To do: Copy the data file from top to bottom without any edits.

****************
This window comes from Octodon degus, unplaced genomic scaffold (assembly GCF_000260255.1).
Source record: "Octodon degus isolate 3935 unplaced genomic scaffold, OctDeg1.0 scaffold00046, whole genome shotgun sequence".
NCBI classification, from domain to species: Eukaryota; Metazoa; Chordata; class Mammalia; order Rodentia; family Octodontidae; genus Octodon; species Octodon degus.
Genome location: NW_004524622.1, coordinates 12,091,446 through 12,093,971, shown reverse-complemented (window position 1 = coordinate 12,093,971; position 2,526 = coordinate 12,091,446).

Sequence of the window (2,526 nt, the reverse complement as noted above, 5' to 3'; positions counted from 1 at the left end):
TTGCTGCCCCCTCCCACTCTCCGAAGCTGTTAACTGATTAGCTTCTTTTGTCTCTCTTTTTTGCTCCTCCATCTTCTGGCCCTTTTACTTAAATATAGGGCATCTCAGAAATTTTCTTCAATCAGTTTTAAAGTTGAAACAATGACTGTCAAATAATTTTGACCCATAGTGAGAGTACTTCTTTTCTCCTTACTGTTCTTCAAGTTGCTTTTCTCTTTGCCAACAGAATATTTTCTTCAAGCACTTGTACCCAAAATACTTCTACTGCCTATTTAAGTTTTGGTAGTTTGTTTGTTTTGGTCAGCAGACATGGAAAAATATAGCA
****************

This window comes from Octodon degus, unplaced genomic scaffold (assembly GCF_000260255.1).
Source record: "Octodon degus isolate 3935 unplaced genomic scaffold, OctDeg1.0 scaffold00046, whole genome shotgun sequence".
NCBI classification, from domain to species: Eukaryota; Metazoa; Chordata; class Mammalia; order Rodentia; family Octodontidae; genus Octodon; species Octodon degus.
Genome location: NW_004524622.1, coordinates 12,091,446 through 12,093,971, shown reverse-complemented (window position 1 = coordinate 12,093,971; position 2,526 = coordinate 12,091,446).

Sequence of the window (2,526 nt, the reverse complement as noted above, 5' to 3'; positions counted from 1 at the left end):
TTGCTGCCCCCTCCCACTCTCCGAAGCTGTTAACTGATTAGCTTCTTTTGTCTCTCTTTTTTGCTCCTCCATCTTCTGGCCCTTTTACTTAAATATAGGGCATCTCAGAAATTTTCTTCAATCAGTTTTAAAGTTGAAACAATGACTGTCAAATAATTTTGACCCATAGTGAGAGTACTTCTTTTCTCCTTACTGTTCTTCAAGTTGCTTTTCTCTTTGCCAACAGAATATTTTCTTCAAGCACTTGTACCCAAAATACTTCTACTGCCTATTTAAGTTTTGGTAGTTTGTTTGTTTTGGTCAGCAGACATGGAAAAATATAGCA